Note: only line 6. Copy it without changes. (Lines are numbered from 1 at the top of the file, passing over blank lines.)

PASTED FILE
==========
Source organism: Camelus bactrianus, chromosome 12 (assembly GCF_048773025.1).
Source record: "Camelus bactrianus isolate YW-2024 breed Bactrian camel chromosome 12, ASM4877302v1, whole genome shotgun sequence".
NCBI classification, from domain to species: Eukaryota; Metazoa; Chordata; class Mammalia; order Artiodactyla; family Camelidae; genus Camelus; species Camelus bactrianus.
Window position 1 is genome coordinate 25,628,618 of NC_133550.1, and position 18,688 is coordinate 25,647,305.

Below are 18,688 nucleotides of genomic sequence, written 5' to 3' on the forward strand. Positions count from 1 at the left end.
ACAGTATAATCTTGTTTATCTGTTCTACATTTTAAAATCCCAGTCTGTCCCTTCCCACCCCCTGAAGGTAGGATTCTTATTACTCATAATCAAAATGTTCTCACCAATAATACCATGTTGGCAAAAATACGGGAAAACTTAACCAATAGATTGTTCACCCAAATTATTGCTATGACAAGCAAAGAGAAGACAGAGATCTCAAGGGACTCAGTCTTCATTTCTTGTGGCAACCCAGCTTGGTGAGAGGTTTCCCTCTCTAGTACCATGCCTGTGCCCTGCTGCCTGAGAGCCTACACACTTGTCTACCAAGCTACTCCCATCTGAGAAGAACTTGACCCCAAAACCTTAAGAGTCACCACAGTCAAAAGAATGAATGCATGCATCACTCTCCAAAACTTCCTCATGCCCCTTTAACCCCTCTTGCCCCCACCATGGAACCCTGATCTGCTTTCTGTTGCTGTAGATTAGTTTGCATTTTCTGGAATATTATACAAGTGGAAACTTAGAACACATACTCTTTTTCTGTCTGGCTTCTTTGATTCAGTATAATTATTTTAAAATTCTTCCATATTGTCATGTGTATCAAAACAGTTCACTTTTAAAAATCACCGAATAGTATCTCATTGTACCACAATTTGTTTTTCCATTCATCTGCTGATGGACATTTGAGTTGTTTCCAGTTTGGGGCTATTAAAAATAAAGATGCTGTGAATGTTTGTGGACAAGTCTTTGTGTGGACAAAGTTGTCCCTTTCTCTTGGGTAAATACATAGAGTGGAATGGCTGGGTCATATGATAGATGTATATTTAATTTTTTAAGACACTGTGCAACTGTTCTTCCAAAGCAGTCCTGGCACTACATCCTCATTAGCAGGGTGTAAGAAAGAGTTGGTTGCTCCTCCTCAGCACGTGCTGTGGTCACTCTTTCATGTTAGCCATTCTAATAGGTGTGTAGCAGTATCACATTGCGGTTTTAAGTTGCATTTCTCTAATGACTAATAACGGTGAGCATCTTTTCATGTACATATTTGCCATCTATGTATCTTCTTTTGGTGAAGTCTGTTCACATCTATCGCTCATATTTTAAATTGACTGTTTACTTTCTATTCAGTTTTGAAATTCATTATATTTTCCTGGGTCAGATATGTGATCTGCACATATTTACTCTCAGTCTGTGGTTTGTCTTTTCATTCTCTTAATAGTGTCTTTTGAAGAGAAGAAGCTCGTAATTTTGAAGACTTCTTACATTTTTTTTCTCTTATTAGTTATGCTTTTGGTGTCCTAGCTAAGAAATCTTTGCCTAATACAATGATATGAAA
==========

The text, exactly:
ACAGTATAATCTTGTTTATCTGTTCTACATTTTAAAATCCCAGTCTGTCCCTTCCCACCCCCTGAAGGTAGGATTCTTATTACTCATAATCAAAATGTTCTCACCAATAATACCATGTTGGCAAAAATACGGGAAAACTTAACCAATAGATTGTTCACCCAAATTATTGCTATGACAAGCAAAGAGAAGACAGAGATCTCAAGGGACTCAGTCTTCATTTCTTGTGGCAACCCAGCTTGGTGAGAGGTTTCCCTCTCTAGTACCATGCCTGTGCCCTGCTGCCTGAGAGCCTACACACTTGTCTACCAAGCTACTCCCATCTGAGAAGAACTTGACCCCAAAACCTTAAGAGTCACCACAGTCAAAAGAATGAATGCATGCATCACTCTCCAAAACTTCCTCATGCCCCTTTAACCCCTCTTGCCCCCACCATGGAACCCTGATCTGCTTTCTGTTGCTGTAGATTAGTTTGCATTTTCTGGAATATTATACAAGTGGAAACTTAGAACACATACTCTTTTTCTGTCTGGCTTCTTTGATTCAGTATAATTATTTTAAAATTCTTCCATATTGTCATGTGTATCAAAACAGTTCACTTTTAAAAATCACCGAATAGTATCTCATTGTACCACAATTTGTTTTTCCATTCATCTGCTGATGGACATTTGAGTTGTTTCCAGTTTGGGGCTATTAAAAATAAAGATGCTGTGAATGTTTGTGGACAAGTCTTTGTGTGGACAAAGTTGTCCCTTTCTCTTGGGTAAATACATAGAGTGGAATGGCTGGGTCATATGATAGATGTATATTTAATTTTTTAAGACACTGTGCAACTGTTCTTCCAAAGCAGTCCTGGCACTACATCCTCATTAGCAGGGTGTAAGAAAGAGTTGGTTGCTCCTCCTCAGCACGTGCTGTGGTCACTCTTTCATGTTAGCCATTCTAATAGGTGTGTAGCAGTATCACATTGCGGTTTTAAGTTGCATTTCTCTAATGACTAATAACGGTGAGCATCTTTTCATGTACATATTTGCCATCTATGTATCTTCTTTTGGTGAAGTCTGTTCACATCTATCGCTCATATTTTAAATTGACTGTTTACTTTCTATTCAGTTTTGAAATTCATTATATTTTCCTGGGTCAGATATGTGATCTGCACATATTTACTCTCAGTCTGTGGTTTGTCTTTTCATTCTCTTAATAGTGTCTTTTGAAGAGAAGAAGCTCGTAATTTTGAAGACTTCTTACATTTTTTTTCTCTTATTAGTTATGCTTTTGGTGTCCTAGCTAAGAAATCTTTGCCTAATACAATGATATGAAA